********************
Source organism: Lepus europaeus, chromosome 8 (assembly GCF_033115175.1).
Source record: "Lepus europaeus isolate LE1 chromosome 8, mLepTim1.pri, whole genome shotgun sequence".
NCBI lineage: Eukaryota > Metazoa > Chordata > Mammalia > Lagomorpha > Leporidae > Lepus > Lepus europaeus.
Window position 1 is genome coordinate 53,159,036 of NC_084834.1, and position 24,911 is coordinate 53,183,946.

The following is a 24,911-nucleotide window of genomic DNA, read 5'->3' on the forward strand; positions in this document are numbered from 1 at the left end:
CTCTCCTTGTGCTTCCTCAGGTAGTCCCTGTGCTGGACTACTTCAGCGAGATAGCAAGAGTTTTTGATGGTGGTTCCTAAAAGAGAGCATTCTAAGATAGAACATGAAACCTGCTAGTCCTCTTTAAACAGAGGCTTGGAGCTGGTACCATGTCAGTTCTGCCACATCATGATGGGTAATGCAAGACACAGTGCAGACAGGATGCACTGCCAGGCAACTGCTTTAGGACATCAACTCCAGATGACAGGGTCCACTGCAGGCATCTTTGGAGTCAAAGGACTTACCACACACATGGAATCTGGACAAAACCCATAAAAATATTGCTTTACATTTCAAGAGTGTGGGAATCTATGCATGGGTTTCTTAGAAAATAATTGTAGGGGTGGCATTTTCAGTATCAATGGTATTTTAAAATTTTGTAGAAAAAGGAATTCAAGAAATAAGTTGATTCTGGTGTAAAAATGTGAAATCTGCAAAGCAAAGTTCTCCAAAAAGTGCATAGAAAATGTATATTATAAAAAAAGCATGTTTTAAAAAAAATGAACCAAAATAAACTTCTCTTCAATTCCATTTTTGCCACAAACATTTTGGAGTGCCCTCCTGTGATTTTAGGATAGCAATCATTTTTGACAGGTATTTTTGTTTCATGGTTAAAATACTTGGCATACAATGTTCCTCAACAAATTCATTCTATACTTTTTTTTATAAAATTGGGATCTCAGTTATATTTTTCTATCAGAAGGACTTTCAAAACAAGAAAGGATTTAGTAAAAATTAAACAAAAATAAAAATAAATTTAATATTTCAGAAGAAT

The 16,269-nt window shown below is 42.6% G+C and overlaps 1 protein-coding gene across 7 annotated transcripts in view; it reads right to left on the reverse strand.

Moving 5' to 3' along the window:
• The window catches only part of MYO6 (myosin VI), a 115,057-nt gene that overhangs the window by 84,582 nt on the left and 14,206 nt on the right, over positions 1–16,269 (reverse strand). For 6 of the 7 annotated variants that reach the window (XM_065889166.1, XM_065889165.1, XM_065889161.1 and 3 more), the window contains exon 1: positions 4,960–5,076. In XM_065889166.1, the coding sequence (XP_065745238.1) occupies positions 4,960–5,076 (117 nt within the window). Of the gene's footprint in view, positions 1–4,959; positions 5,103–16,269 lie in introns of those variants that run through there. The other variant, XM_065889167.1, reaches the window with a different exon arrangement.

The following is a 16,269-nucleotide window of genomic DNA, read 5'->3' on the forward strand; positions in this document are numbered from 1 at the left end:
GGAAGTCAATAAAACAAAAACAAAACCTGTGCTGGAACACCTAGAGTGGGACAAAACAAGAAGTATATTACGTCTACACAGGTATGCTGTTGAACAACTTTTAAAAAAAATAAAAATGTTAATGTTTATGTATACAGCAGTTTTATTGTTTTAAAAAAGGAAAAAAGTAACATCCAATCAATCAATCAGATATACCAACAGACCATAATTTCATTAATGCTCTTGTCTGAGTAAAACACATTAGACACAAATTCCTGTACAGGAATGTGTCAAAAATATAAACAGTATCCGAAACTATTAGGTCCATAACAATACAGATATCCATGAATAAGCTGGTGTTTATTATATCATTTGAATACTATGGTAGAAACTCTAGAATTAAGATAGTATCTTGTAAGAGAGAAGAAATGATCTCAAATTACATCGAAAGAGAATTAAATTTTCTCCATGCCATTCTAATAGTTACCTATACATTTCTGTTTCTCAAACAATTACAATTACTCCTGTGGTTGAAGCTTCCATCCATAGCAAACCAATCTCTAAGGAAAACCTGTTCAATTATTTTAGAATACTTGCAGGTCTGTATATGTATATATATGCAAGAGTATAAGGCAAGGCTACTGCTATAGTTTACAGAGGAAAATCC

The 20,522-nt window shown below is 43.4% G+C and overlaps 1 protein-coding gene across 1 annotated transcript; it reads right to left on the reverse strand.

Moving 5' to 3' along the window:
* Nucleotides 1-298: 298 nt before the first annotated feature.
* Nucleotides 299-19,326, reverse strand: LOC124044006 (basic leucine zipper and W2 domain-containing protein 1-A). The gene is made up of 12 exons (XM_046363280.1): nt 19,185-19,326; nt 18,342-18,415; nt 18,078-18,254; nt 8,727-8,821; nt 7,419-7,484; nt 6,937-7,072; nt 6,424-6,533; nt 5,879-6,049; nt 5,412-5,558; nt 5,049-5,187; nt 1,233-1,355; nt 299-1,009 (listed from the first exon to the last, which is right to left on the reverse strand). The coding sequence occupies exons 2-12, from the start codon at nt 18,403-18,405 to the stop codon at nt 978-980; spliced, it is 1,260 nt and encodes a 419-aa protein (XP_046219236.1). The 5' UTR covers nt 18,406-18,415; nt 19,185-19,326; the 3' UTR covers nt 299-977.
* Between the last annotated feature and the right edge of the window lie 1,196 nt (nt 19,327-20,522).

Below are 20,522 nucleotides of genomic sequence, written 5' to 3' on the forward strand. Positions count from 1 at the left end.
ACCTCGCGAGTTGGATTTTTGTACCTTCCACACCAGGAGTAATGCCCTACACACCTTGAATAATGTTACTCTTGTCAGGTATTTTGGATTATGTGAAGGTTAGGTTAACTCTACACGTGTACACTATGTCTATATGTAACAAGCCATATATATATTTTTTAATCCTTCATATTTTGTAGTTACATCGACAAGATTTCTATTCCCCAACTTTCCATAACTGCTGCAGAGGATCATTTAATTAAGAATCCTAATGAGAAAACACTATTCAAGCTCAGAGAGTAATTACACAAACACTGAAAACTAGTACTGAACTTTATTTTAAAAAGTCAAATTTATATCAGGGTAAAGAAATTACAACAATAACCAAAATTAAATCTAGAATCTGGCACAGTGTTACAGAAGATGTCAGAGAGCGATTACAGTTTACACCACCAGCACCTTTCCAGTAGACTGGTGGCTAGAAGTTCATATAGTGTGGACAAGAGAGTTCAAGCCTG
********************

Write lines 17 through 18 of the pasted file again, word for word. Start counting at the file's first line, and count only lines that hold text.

Below are 20,522 nucleotides of genomic sequence, written 5' to 3' on the forward strand. Positions count from 1 at the left end.
ACCTCGCGAGTTGGATTTTTGTACCTTCCACACCAGGAGTAATGCCCTACACACCTTGAATAATGTTACTCTTGTCAGGTATTTTGGATTATGTGAAGGTTAGGTTAACTCTACACGTGTACACTATGTCTATATGTAACAAGCCATATATATATTTTTTAATCCTTCATATTTTGTAGTTACATCGACAAGATTTCTATTCCCCAACTTTCCATAACTGCTGCAGAGGATCATTTAATTAAGAATCCTAATGAGAAAACACTATTCAAGCTCAGAGAGTAATTACACAAACACTGAAAACTAGTACTGAACTTTATTTTAAAAAGTCAAATTTATATCAGGGTAAAGAAATTACAACAATAACCAAAATTAAATCTAGAATCTGGCACAGTGTTACAGAAGATGTCAGAGAGCGATTACAGTTTACACCACCAGCACCTTTCCAGTAGACTGGTGGCTAGAAGTTCATATAGTGTGGACAAGAGAGTTCAAGCCTG